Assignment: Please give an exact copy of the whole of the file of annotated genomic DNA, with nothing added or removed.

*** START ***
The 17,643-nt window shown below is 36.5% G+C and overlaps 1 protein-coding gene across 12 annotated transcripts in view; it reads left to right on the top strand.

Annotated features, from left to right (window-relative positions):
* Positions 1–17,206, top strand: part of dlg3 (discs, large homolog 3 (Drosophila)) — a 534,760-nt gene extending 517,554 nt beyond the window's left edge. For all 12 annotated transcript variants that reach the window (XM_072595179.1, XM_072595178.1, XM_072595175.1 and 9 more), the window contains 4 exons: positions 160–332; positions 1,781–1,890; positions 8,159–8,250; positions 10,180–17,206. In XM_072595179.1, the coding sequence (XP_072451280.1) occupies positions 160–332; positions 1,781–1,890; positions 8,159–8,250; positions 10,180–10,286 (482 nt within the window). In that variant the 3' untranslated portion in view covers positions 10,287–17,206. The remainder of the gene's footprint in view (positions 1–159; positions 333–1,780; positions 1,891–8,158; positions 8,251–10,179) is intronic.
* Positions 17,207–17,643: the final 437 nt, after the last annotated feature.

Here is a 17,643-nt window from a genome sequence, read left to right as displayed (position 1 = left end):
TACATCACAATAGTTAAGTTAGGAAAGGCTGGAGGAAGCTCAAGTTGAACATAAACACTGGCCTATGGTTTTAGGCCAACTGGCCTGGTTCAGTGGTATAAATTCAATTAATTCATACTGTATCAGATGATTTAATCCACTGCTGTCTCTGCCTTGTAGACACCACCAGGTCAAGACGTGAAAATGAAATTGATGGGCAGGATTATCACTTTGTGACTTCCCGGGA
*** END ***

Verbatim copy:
The 17,643-nt window shown below is 36.5% G+C and overlaps 1 protein-coding gene across 12 annotated transcripts in view; it reads left to right on the top strand.

Annotated features, from left to right (window-relative positions):
* Positions 1–17,206, top strand: part of dlg3 (discs, large homolog 3 (Drosophila)) — a 534,760-nt gene extending 517,554 nt beyond the window's left edge. For all 12 annotated transcript variants that reach the window (XM_072595179.1, XM_072595178.1, XM_072595175.1 and 9 more), the window contains 4 exons: positions 160–332; positions 1,781–1,890; positions 8,159–8,250; positions 10,180–17,206. In XM_072595179.1, the coding sequence (XP_072451280.1) occupies positions 160–332; positions 1,781–1,890; positions 8,159–8,250; positions 10,180–10,286 (482 nt within the window). In that variant the 3' untranslated portion in view covers positions 10,287–17,206. The remainder of the gene's footprint in view (positions 1–159; positions 333–1,780; positions 1,891–8,158; positions 8,251–10,179) is intronic.
* Positions 17,207–17,643: the final 437 nt, after the last annotated feature.

Here is a 17,643-nt window from a genome sequence, read left to right as displayed (position 1 = left end):
TACATCACAATAGTTAAGTTAGGAAAGGCTGGAGGAAGCTCAAGTTGAACATAAACACTGGCCTATGGTTTTAGGCCAACTGGCCTGGTTCAGTGGTATAAATTCAATTAATTCATACTGTATCAGATGATTTAATCCACTGCTGTCTCTGCCTTGTAGACACCACCAGGTCAAGACGTGAAAATGAAATTGATGGGCAGGATTATCACTTTGTGACTTCCCGGGA